The (initial) problemEveryone who's been developing games using XNA for the Xbox360, WP7 and the PC platforms knows managing projects and solutions is a bit troublesome. Here is the problem: in theory, all you would need is to have a single solution with three platforms: x86, xbox and wp7.
However, that's not how it works in practice. The various DLLs that you need to reference vary from one platform to the next, meaning you have to create multiple projects for each library. The XNA plugin for Visual Studio helps with the task of managing multiple libraries, but it doesn't work for F# projects.
I have developed a script that generates xbox projects from pc projects, but it's more of a hack than a reliable method. It also requires some amount of manual intervention. Although I am personally relatively satisfied with this solution, I imagine it will be close to no use to anyone but me.
The (supposed) solution
The release of Visual Studio 11 beta has exposed a new type of project: Portable Class Library. Here is what MSDN has to say about them:
Using a Portable Class Library project, you can build portable assemblies that work without modification in .NET Framework, Metro style, Silverlight, Windows Phone 7, and Xbox 360 apps.That sure sounds interesting. I decided to try this new feature by adopting it for XNAUtils.
The reality (more problems)
No need to maintain the suspense to the end of this post, I can already reveal I'm not positive about these libraries. The rest of this post describes a number of hurdles I have encountered so far.
The screenshots on MSDN don't look like my screen
The MSDN docs state that you can specify which platforms you intend to support. Since each platform has its limitations, limiting support to a number of platforms my allow for larger accessible feature sets.
That's how it's supposed to look. The project properties should have a button "Change" allowing to access the various platforms.
Sadly, that does not apply to F# prjects:
No "Change" button to be seen. Somewhat worryingly, the Xbox platform is not mentioned here.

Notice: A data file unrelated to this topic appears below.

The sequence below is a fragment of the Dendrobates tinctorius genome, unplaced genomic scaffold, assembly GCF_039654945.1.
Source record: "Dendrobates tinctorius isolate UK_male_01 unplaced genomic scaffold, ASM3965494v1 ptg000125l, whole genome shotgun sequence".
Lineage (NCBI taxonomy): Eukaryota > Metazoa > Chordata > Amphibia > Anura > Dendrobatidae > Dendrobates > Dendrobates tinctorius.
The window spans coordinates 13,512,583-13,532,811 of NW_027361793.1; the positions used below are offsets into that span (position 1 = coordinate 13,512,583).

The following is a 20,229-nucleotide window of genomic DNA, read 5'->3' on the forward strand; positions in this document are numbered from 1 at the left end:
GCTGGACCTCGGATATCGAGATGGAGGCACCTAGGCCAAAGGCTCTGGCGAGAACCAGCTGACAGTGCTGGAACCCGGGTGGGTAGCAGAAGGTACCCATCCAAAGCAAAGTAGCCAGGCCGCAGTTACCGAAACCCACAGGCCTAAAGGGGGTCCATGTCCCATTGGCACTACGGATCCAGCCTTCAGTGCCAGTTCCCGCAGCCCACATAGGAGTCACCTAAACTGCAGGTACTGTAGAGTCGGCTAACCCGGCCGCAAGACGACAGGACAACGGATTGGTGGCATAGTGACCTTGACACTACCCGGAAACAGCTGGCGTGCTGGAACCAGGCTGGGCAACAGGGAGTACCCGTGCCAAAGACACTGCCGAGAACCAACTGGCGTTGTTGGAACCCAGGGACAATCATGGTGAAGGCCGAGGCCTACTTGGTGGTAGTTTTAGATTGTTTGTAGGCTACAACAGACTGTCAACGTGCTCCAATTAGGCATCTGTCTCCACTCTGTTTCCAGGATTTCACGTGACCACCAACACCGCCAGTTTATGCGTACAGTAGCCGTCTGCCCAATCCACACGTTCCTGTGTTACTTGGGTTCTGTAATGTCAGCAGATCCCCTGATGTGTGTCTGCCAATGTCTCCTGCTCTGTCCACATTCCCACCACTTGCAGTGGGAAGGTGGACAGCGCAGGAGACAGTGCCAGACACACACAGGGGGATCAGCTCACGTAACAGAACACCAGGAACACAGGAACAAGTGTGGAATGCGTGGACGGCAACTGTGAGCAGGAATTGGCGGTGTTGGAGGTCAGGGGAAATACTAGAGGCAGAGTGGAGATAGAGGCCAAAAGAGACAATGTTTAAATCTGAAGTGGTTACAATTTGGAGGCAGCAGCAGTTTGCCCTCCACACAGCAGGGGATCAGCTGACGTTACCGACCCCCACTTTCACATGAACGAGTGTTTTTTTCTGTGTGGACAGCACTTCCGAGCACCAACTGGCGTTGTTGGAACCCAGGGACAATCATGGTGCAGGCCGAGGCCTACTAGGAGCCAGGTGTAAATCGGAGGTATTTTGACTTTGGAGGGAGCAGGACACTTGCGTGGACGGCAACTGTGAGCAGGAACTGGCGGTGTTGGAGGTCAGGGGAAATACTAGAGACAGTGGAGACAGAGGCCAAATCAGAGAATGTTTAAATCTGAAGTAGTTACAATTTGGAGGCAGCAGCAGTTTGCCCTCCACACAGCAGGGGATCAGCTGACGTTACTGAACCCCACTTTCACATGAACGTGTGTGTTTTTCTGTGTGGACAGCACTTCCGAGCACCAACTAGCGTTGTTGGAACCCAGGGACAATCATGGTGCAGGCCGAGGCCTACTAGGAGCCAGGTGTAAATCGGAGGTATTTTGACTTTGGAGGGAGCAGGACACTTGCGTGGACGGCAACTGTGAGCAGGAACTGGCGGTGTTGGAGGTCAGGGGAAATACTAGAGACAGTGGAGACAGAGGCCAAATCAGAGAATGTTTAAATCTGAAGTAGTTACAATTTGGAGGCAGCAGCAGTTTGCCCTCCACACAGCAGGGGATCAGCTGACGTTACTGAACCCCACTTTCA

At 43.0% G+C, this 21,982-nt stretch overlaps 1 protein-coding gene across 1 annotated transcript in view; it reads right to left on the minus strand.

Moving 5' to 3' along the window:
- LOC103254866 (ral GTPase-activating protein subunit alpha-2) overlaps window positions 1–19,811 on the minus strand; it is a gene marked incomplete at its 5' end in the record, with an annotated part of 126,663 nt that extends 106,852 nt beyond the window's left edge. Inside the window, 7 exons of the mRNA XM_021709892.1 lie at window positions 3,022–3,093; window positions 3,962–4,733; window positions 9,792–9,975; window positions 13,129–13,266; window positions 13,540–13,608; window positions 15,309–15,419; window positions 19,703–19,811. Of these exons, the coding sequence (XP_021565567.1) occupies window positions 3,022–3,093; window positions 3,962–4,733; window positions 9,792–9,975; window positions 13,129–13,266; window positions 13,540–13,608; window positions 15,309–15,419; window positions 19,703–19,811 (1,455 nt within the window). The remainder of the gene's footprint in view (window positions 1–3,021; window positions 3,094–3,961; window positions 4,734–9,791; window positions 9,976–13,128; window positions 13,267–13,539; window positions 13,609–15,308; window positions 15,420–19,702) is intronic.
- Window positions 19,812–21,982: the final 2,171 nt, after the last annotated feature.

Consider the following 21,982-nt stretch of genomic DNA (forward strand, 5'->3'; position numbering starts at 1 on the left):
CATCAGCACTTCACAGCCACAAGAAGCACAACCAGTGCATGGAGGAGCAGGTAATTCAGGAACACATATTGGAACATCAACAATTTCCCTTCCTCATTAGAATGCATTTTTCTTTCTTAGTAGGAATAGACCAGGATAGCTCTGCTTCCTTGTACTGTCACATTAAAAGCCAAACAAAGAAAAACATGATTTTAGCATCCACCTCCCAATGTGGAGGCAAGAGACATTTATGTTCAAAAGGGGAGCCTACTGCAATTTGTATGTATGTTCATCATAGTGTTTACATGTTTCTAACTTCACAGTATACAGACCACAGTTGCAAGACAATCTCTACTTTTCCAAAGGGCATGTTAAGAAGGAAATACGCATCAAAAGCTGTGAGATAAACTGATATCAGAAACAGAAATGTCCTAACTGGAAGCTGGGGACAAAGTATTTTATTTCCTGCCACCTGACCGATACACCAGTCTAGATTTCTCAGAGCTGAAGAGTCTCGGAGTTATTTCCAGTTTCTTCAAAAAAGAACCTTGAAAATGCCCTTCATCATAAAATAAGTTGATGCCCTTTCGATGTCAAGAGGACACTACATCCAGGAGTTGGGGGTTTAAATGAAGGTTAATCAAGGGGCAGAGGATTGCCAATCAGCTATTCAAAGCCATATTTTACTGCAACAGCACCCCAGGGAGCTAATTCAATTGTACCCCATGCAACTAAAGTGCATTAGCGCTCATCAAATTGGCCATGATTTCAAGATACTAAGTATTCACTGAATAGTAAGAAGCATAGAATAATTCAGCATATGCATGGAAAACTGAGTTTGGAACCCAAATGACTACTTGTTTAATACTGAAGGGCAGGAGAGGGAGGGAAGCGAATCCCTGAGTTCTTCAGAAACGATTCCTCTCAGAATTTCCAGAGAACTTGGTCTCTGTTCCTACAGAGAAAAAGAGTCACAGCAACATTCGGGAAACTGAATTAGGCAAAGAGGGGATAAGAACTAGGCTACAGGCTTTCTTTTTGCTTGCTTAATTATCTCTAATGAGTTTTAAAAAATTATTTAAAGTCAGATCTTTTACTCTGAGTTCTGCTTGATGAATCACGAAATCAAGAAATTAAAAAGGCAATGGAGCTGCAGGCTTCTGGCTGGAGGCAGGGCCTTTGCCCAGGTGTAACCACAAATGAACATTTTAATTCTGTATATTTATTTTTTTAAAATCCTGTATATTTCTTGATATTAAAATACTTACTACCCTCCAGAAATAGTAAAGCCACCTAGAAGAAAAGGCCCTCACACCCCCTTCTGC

In any case, I chose to ignore that problem and go ahead...
What kind of libraries can I refer to?
I will need to access at Microsoft.Xna.Framework, and possibly also Graphics. However, those are not available as portable libraries. I referenced the ones for Xbox, and hoped for the best. It might work on the xbox, but I don't see how that could possibly work on the PC?! I haven't come to the point where I could run something, so we'll see how that goes...
Dude, where's my Thread constructor?
One of my functions creates a thread. This code no longer compiles, I have posted a question on stackoverflow on the subject.
Summary: Apparently, the constructor I want to use is not available in portable class libraries, despite the MSDN doc claiming the contrary.
That's not very reassuring. Deciding whether to take the step to PCLs requires some thinking ahead, and the information available from official sources isn't reliable. I know it's still a beta release, but it's unpleasant nevertheless.
There is a feeling of deja-vu with this one. Back in the days when I was working on my asteroids clone, I had a problem with the thread class. I had used the PC dlls of XNA in my xbox build. That worked fine before XNA 3.1, but there was a catch. The code would compile, but crash when run on the xbox. The offender was a method of Thread that was not available on the xbox.
The solution consisted of wrapping the correct method in a delegate in the top-level C# code, and send it down to my F# code, which could invoke it to perform the required operation.
It seems I will have to use the same trick here if I want to be able to create threads. The portable framework doesn't allow creating threads, but the XNA framework, which "implements" the portable framework, has the constructor I need. A solution would therefore be to get the thread constructor from the top-level app (which is aware of the specific platform it will run on) and pass it down to the portable code.
This solution should be usable for any "non-portable" functionality that you know exists on the platforms you target.
The experiment is not conclusive yet, as I haven't gotten to the point where I can run things. I wonder if it's worth the trouble.
This shows linking to implementations is a mistake. What you should link to is signatures. Then it's up to the top level, the application, to specify a set of implementations which satisfy these signatures. Libraries have no business depending on implementations.
The approach consisting of providing implementations that "work everywhere" is probably not going to work well, since they are very likely to lack basic functionality that isn't available everywhere in exactly the same way.